India's Chandrayaan 2 mission completes one year in lunar orbit
New Delhi : India's Chandrayaan 2 lunar orbiter has successfully completed one year and 4,400 trips around the moon; ISRO claims the spacecraft is just getting started.
"The spacecraft is healthy and performance of subsystems is normal," the Indian Space Research Organisation (ISRO) announced in a statement Thursday. "There is adequate onboard fuel to remain operational for about seven years."
The India's lunar orbiter had entered the moon's orbit on August 20, 2019. An attempt was made to deploy lander Vikram on the moon's surface which failed due to unforeseen circumstances. Meanwhile, the Chandrayaan-2 orbiter has continued its work above the moon.
After a year of operations, Chandrayaan-2 has mapped nearly 1.5 million square miles (4 million square kilometers) of terrain, according to ISRO.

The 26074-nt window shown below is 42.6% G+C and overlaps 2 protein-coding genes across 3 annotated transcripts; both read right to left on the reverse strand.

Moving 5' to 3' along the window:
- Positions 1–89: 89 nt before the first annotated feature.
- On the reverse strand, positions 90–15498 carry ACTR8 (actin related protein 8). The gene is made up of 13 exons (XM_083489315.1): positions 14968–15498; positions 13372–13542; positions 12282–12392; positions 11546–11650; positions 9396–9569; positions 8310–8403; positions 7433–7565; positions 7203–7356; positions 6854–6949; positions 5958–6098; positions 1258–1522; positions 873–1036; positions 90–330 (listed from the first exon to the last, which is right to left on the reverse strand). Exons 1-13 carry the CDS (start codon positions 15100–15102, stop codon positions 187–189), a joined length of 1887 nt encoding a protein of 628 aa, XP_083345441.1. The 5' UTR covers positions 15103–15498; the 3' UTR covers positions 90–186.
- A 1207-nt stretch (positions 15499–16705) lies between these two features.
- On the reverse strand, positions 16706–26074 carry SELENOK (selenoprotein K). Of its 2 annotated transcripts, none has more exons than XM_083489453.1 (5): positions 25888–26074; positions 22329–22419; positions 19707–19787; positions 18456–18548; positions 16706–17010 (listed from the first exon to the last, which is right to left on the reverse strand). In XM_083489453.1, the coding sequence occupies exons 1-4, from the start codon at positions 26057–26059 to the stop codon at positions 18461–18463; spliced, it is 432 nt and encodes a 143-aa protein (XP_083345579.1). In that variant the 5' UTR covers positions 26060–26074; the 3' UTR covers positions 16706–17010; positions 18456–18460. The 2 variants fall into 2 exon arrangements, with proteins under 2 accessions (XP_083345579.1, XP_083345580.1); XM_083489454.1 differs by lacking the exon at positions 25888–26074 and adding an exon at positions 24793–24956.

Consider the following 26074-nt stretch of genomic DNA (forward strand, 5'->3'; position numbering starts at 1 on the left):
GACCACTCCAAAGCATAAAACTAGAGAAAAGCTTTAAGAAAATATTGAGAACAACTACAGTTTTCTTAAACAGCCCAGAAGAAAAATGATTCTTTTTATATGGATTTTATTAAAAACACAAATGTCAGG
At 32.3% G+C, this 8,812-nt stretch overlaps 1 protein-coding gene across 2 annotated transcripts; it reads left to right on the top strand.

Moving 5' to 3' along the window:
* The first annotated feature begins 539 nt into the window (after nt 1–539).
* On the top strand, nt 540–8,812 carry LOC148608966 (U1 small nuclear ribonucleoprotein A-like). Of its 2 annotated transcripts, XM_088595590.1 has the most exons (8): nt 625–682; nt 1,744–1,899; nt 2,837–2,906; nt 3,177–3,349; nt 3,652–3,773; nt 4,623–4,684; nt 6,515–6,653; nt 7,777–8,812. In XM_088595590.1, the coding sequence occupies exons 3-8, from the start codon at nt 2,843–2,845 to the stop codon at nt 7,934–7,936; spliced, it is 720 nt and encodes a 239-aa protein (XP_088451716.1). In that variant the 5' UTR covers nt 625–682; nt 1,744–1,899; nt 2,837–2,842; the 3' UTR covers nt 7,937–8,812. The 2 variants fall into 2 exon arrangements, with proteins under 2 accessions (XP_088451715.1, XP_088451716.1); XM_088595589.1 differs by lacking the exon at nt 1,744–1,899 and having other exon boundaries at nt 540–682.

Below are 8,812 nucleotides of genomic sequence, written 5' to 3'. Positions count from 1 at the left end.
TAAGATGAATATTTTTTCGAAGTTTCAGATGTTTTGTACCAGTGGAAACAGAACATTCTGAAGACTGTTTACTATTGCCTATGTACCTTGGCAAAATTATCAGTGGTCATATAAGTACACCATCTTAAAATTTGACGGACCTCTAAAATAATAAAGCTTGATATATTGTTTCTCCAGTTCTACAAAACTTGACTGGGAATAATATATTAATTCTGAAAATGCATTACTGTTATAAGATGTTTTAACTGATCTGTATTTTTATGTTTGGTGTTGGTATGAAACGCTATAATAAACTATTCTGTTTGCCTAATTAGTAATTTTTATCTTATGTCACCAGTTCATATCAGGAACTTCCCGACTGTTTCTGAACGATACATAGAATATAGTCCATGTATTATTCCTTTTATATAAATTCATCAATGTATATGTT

Chandrayaan-2 also spotted small-scale tectonic landforms called lunar lobate scarps. These structures are thought to be young features on the moon, but are often hard to detect due to their small size, according to ISRO.
If we talk in simple language, Chandrayaan 2 gathers High Definition images of the moon’s surface to understand the geographical changes, eventually helping in finding a suitable landing spot for future missions.
NASA plans to land people on the moon in 2024, and other agencies are also considering moon-landing programs, both crewed and robotic, in the coming years.
"The first-year observations from Chandrayaan-2 demonstrate the in-orbit performance of payloads, strongly indicating its ability to contribute significantly to lunar science," ISRO added. "The anticipated long life of this orbiter can contribute much to the current resurgence of interest among the global scientific community for a sustained presence on the moon."
Chandrayaan-2 even indirectly monitors solar activity, providing additional observations for scientists trying to figure out how space weather affects Earth.